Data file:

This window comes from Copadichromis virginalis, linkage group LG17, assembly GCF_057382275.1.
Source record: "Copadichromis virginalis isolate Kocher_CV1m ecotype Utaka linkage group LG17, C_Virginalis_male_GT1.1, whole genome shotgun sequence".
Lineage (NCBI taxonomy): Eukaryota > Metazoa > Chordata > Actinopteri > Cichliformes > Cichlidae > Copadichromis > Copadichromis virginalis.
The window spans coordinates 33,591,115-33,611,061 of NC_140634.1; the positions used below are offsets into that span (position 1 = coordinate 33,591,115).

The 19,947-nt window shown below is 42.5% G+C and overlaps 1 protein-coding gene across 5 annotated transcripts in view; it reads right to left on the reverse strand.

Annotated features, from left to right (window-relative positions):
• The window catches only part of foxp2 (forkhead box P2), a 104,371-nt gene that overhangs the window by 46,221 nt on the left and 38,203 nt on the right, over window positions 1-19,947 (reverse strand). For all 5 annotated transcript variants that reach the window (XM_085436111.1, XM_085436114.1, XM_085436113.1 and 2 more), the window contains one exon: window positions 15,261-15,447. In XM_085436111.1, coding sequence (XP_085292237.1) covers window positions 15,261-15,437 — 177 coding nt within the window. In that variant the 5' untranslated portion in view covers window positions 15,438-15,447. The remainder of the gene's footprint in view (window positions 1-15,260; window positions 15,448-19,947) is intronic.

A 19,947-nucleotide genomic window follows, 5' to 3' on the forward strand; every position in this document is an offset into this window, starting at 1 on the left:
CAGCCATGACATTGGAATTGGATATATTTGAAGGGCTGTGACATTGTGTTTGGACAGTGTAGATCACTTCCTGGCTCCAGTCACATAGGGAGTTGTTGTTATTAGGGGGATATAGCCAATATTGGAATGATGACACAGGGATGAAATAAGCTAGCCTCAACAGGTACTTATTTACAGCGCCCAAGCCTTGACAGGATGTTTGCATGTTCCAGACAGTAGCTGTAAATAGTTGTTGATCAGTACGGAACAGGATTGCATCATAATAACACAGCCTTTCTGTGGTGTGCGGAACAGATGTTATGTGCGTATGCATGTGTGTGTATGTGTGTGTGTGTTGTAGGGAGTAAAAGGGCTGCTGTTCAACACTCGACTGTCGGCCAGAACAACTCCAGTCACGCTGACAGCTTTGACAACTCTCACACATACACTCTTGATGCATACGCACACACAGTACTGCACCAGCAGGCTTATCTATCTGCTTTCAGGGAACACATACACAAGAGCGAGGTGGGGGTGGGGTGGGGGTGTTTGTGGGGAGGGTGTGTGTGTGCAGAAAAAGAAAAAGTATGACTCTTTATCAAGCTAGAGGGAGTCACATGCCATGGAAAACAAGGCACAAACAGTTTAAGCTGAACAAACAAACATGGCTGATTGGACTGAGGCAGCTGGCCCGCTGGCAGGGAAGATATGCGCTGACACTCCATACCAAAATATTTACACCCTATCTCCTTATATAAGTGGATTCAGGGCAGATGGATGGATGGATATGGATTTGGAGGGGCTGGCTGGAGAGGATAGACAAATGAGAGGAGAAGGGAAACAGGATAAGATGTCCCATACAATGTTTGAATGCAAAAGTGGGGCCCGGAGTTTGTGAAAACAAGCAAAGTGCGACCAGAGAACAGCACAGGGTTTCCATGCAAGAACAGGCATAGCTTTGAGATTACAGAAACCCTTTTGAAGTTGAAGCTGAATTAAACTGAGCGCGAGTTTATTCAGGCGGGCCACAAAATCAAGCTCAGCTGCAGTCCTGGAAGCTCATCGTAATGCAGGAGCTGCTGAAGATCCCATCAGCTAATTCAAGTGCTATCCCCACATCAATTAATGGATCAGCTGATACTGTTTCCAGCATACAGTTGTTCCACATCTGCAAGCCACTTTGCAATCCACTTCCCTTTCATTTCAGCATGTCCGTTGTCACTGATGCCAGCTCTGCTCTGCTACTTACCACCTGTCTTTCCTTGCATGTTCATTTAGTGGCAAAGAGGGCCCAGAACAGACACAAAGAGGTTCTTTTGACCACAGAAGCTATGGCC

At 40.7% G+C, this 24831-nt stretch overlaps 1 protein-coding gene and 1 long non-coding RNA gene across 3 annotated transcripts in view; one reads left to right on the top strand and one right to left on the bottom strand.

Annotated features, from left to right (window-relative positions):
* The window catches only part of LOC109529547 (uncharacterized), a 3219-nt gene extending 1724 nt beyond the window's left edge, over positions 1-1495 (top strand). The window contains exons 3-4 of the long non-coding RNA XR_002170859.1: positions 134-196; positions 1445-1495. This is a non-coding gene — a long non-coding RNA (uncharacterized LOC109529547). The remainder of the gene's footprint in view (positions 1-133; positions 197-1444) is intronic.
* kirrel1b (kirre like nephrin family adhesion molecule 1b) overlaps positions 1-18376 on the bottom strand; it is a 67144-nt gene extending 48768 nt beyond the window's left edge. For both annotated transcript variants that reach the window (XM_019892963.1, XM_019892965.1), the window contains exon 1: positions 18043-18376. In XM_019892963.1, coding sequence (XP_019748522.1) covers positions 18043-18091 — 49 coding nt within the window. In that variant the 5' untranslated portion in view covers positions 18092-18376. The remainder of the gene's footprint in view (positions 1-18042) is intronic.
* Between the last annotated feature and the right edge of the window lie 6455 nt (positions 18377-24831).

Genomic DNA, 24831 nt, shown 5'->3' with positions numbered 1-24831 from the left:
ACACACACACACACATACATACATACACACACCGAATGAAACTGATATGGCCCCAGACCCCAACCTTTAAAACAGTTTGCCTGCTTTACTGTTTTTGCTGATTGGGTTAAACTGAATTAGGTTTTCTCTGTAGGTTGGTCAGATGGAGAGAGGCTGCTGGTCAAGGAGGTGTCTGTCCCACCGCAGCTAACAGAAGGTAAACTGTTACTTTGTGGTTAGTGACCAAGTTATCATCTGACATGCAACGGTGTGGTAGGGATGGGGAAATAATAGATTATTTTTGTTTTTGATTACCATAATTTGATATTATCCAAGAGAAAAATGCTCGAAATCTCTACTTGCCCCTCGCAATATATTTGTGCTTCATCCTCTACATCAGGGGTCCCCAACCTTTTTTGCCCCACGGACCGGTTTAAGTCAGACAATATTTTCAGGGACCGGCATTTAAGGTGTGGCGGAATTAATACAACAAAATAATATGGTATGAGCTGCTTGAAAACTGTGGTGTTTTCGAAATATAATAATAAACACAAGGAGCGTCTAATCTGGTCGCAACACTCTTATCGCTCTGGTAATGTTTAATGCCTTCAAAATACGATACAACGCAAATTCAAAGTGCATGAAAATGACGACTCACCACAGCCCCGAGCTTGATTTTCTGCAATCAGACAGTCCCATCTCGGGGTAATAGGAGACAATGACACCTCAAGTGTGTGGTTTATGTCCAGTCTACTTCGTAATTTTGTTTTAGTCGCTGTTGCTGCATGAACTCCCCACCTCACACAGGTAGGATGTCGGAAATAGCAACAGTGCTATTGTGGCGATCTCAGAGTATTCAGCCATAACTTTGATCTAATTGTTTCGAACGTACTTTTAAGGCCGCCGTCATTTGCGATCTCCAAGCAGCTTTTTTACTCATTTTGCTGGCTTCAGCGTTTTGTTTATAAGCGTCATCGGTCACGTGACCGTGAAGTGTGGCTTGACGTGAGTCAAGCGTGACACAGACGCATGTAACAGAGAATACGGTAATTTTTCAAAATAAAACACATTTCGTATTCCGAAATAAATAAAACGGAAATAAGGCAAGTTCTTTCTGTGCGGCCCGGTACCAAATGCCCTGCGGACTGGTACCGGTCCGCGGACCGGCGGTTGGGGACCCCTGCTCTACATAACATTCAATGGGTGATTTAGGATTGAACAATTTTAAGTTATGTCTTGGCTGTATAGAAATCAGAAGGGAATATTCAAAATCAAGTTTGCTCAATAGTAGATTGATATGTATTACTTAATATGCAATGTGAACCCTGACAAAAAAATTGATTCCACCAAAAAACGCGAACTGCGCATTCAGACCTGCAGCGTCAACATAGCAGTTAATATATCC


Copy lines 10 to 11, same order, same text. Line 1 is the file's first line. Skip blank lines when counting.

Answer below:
At 40.7% G+C, this 24831-nt stretch overlaps 1 protein-coding gene and 1 long non-coding RNA gene across 3 annotated transcripts in view; one reads left to right on the top strand and one right to left on the bottom strand.

Annotated features, from left to right (window-relative positions):